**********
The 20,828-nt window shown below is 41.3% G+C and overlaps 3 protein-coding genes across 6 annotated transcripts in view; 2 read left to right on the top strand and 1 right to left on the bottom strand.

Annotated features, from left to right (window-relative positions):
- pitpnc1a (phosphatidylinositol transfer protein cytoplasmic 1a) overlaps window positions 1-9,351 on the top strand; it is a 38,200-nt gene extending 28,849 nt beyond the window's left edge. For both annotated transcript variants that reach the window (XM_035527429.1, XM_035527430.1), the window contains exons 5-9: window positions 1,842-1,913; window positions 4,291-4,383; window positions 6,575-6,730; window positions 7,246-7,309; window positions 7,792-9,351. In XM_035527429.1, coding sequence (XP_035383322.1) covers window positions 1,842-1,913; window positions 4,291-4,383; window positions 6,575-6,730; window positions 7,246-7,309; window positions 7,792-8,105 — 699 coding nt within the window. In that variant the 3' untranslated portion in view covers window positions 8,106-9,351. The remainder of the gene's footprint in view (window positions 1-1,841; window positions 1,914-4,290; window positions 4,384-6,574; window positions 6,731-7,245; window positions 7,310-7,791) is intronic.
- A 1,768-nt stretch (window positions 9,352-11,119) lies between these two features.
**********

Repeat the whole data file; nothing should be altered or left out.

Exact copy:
The 20,828-nt window shown below is 41.3% G+C and overlaps 3 protein-coding genes across 6 annotated transcripts in view; 2 read left to right on the top strand and 1 right to left on the bottom strand.

Annotated features, from left to right (window-relative positions):
- pitpnc1a (phosphatidylinositol transfer protein cytoplasmic 1a) overlaps window positions 1-9,351 on the top strand; it is a 38,200-nt gene extending 28,849 nt beyond the window's left edge. For both annotated transcript variants that reach the window (XM_035527429.1, XM_035527430.1), the window contains exons 5-9: window positions 1,842-1,913; window positions 4,291-4,383; window positions 6,575-6,730; window positions 7,246-7,309; window positions 7,792-9,351. In XM_035527429.1, coding sequence (XP_035383322.1) covers window positions 1,842-1,913; window positions 4,291-4,383; window positions 6,575-6,730; window positions 7,246-7,309; window positions 7,792-8,105 — 699 coding nt within the window. In that variant the 3' untranslated portion in view covers window positions 8,106-9,351. The remainder of the gene's footprint in view (window positions 1-1,841; window positions 1,914-4,290; window positions 4,384-6,574; window positions 6,731-7,245; window positions 7,310-7,791) is intronic.
- A 1,768-nt stretch (window positions 9,352-11,119) lies between these two features.